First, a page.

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Programs & Resources

Screening and Early Detection

Charles Putman, M.D., Chair


Lung Cancer Section Prepared by:

Edward Patz, M.D.
Department of Radiology
Duke Medical Center
September 22, 1998

Introduction:

Lung cancer is the leading cause of cancer death for men and women in the United States, and more people die annually of lung cancer than of colon cancer, breast cancer, and prostate cancer combined. Screening trials with chest radiographs and/or sputum cytology, even targeted at high risk individuals, has so far been ineffectual. It is becoming increasingly clear that effective screening will depend not only on early detection, but a complimentary understanding of the biology of this disease. Even very small tumors can metastasize early and ultimately lead to death in most patients. This reflects the tremendous spectrum of biologic behavior of lung cancer, even among tumors with identical histologic classification. To believe that only larger and undifferentiated tumors metastasize is naive. Tumor cells are directly contiguous with "leaky" abnormal blood vessels and are probably continuously shed into the blood. The ability to seed distant sites and grow is likely dependent on genes which control cell adhesion, migration, and invasion, most of which are yet unknown or poorly characterized.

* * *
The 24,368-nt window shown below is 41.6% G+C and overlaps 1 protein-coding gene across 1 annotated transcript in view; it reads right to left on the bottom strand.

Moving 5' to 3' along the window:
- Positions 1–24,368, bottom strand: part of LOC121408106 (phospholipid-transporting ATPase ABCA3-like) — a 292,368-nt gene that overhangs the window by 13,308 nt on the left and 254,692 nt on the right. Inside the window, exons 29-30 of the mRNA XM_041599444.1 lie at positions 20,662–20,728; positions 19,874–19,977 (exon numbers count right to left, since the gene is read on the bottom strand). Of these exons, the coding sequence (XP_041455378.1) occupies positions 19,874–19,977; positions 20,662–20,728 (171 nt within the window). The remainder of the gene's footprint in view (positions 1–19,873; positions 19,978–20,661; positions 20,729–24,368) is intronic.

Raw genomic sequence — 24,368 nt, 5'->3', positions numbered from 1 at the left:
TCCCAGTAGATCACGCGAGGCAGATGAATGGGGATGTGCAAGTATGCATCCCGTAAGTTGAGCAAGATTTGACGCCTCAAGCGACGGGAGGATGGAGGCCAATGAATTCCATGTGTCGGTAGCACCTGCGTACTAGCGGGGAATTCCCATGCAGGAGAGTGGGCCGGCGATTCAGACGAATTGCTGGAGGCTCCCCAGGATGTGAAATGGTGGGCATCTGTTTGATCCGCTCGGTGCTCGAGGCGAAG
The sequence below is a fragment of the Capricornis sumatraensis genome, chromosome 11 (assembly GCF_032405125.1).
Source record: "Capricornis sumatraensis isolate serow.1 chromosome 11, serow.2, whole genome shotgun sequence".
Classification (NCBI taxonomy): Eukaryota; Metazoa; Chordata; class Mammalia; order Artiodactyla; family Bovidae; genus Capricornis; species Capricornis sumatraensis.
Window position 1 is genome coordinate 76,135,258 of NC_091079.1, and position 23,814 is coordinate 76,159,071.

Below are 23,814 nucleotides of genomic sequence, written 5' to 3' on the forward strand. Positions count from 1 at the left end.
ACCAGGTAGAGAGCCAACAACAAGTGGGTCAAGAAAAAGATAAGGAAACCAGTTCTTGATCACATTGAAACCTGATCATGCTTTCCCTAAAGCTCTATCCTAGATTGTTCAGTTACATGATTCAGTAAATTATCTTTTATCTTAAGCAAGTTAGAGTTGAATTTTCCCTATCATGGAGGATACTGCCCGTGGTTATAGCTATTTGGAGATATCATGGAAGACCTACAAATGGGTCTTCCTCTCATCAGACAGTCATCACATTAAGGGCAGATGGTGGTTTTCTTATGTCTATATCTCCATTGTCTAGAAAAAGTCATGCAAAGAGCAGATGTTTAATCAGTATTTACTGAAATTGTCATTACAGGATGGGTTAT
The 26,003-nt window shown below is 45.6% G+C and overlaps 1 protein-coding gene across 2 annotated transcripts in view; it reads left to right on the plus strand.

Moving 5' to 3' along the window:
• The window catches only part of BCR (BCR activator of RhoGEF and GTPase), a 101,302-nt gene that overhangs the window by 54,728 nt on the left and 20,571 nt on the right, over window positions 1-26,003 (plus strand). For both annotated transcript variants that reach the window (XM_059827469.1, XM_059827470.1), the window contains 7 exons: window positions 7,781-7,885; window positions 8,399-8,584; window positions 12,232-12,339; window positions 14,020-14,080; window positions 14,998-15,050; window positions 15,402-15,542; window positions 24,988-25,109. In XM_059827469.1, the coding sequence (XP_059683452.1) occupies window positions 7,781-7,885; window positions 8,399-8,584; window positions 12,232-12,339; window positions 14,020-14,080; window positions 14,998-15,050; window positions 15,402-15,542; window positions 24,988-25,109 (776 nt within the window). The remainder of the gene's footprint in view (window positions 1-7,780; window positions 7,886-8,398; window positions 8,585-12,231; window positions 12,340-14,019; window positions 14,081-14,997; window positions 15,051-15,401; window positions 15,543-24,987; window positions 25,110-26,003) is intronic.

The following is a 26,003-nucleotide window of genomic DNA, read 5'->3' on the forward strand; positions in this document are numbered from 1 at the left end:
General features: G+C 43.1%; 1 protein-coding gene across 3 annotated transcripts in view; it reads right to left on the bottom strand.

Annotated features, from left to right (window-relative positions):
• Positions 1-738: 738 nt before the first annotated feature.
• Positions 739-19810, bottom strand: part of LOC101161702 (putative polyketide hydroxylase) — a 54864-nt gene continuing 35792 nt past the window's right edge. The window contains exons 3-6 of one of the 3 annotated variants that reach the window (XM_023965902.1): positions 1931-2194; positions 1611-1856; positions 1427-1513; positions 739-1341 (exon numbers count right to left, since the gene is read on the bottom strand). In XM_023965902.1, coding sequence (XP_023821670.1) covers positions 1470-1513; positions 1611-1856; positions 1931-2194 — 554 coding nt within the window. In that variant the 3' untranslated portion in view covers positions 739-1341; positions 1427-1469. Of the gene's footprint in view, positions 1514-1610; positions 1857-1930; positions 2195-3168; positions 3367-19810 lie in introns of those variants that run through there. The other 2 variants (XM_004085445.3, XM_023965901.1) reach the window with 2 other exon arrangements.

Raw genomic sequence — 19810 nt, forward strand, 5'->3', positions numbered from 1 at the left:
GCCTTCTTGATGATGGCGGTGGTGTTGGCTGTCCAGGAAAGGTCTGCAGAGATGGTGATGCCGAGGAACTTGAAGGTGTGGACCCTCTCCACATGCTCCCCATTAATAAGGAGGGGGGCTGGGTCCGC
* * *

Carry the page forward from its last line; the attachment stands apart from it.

The most common early radiologic manifestation of lung cancer is a pulmonary nodule, and now with the requisite resolution of CT, very small lesions ( ~ 1mm; representing ~1,000,000 tumor cells) can be seen. This results in a significantly improvement over chest radiographs which typically identifies 1 cm lesions (~1 billion cells; much later in the biology of this disease).

Although CT is an extremely sensitive non-invasive study used to identify and localize lung cancer, the specificity is less than optimal. Differentiating benign from malignant lesions can be difficult because of the overlap in radiographic manifestations. Many small nodules remain indeterminate despite thorough radiological evaluation. In these cases, patients may be followed which might lead to progression of disease, or they may proceed to an invasive procedure for a tissue diagnosis because of the concern for cancer. These invasive procedures, including percutaneous, bronchoscopic or surgical biopsy, always have associated morbidity and expense. A non-invasive functional study which could compliment anatomic imaging would have tremendous clinical significance.